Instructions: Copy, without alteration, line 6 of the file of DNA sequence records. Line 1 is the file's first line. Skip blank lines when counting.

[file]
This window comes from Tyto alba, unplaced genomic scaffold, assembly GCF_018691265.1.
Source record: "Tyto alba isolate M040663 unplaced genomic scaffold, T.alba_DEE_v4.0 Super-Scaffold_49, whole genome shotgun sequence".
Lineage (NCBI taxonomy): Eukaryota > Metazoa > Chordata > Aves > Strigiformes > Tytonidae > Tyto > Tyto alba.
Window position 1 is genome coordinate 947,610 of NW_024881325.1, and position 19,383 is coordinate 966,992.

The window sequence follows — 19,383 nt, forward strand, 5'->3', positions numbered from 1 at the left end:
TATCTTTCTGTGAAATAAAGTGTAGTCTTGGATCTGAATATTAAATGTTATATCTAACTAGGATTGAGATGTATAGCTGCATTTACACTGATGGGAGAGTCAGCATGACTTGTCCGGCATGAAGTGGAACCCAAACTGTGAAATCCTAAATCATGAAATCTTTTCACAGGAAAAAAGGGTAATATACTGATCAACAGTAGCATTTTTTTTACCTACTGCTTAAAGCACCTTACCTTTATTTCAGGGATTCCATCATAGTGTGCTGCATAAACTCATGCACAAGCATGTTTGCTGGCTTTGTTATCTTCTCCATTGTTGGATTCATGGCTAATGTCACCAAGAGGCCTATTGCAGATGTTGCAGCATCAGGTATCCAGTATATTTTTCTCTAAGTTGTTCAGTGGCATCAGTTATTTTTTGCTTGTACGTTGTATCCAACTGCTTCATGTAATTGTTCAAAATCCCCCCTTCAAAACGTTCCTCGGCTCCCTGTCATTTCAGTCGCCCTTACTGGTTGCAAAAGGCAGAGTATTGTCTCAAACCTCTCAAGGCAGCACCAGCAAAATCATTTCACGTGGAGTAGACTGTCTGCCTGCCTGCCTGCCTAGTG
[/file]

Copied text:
TATCTTTCTGTGAAATAAAGTGTAGTCTTGGATCTGAATATTAAATGTTATATCTAACTAGGATTGAGATGTATAGCTGCATTTACACTGATGGGAGAGTCAGCATGACTTGTCCGGCATGAAGTGGAACCCAAACTGTGAAATCCTAAATCATGAAATCTTTTCACAGGAAAAAAGGGTAATATACTGATCAACAGTAGCATTTTTTTTACCTACTGCTTAAAGCACCTTACCTTTATTTCAGGGATTCCATCATAGTGTGCTGCATAAACTCATGCACAAGCATGTTTGCTGGCTTTGTTATCTTCTCCATTGTTGGATTCATGGCTAATGTCACCAAGAGGCCTATTGCAGATGTTGCAGCATCAGGTATCCAGTATATTTTTCTCTAAGTTGTTCAGTGGCATCAGTTATTTTTTGCTTGTACGTTGTATCCAACTGCTTCATGTAATTGTTCAAAATCCCCCCTTCAAAACGTTCCTCGGCTCCCTGTCATTTCAGTCGCCCTTACTGGTTGCAAAAGGCAGAGTATTGTCTCAAACCTCTCAAGGCAGCACCAGCAAAATCATTTCACGTGGAGTAGACTGTCTGCCTGCCTGCCTGCCTAGTG